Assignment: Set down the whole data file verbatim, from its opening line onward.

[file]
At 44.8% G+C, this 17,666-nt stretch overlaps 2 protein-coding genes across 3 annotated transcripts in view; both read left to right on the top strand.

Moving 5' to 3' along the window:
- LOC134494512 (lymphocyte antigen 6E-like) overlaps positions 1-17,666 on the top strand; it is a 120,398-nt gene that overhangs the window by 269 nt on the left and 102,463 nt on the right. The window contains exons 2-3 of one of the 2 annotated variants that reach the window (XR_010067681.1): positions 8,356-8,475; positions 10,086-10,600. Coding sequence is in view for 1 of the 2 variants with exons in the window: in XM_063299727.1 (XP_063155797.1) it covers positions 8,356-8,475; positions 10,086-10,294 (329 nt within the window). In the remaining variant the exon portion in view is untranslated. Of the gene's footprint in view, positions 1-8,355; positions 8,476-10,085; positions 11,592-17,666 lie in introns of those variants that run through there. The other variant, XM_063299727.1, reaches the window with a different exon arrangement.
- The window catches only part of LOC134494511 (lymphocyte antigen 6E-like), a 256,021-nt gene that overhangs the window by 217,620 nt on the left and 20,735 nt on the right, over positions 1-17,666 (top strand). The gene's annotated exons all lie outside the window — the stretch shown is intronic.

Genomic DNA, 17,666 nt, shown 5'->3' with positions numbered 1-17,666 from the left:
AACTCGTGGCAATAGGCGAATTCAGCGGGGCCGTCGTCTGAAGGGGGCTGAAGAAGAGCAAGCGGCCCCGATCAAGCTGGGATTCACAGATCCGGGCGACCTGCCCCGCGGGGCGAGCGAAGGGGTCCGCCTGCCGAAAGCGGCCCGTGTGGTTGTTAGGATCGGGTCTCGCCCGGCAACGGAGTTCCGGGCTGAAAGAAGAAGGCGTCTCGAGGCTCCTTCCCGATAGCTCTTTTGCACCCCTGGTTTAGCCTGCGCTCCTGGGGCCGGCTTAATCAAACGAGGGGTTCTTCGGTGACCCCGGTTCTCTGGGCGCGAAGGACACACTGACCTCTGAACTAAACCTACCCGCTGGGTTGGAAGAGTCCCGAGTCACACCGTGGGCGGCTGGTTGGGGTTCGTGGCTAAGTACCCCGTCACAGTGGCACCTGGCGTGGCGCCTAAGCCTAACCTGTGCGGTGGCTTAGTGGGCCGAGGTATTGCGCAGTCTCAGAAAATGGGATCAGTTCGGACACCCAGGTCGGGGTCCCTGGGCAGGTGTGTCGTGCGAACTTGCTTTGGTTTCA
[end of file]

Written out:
At 44.8% G+C, this 17,666-nt stretch overlaps 2 protein-coding genes across 3 annotated transcripts in view; both read left to right on the top strand.

Moving 5' to 3' along the window:
- LOC134494512 (lymphocyte antigen 6E-like) overlaps positions 1-17,666 on the top strand; it is a 120,398-nt gene that overhangs the window by 269 nt on the left and 102,463 nt on the right. The window contains exons 2-3 of one of the 2 annotated variants that reach the window (XR_010067681.1): positions 8,356-8,475; positions 10,086-10,600. Coding sequence is in view for 1 of the 2 variants with exons in the window: in XM_063299727.1 (XP_063155797.1) it covers positions 8,356-8,475; positions 10,086-10,294 (329 nt within the window). In the remaining variant the exon portion in view is untranslated. Of the gene's footprint in view, positions 1-8,355; positions 8,476-10,085; positions 11,592-17,666 lie in introns of those variants that run through there. The other variant, XM_063299727.1, reaches the window with a different exon arrangement.
- The window catches only part of LOC134494511 (lymphocyte antigen 6E-like), a 256,021-nt gene that overhangs the window by 217,620 nt on the left and 20,735 nt on the right, over positions 1-17,666 (top strand). The gene's annotated exons all lie outside the window — the stretch shown is intronic.

Genomic DNA, 17,666 nt, shown 5'->3' with positions numbered 1-17,666 from the left:
AACTCGTGGCAATAGGCGAATTCAGCGGGGCCGTCGTCTGAAGGGGGCTGAAGAAGAGCAAGCGGCCCCGATCAAGCTGGGATTCACAGATCCGGGCGACCTGCCCCGCGGGGCGAGCGAAGGGGTCCGCCTGCCGAAAGCGGCCCGTGTGGTTGTTAGGATCGGGTCTCGCCCGGCAACGGAGTTCCGGGCTGAAAGAAGAAGGCGTCTCGAGGCTCCTTCCCGATAGCTCTTTTGCACCCCTGGTTTAGCCTGCGCTCCTGGGGCCGGCTTAATCAAACGAGGGGTTCTTCGGTGACCCCGGTTCTCTGGGCGCGAAGGACACACTGACCTCTGAACTAAACCTACCCGCTGGGTTGGAAGAGTCCCGAGTCACACCGTGGGCGGCTGGTTGGGGTTCGTGGCTAAGTACCCCGTCACAGTGGCACCTGGCGTGGCGCCTAAGCCTAACCTGTGCGGTGGCTTAGTGGGCCGAGGTATTGCGCAGTCTCAGAAAATGGGATCAGTTCGGACACCCAGGTCGGGGTCCCTGGGCAGGTGTGTCGTGCGAACTTGCTTTGGTTTCA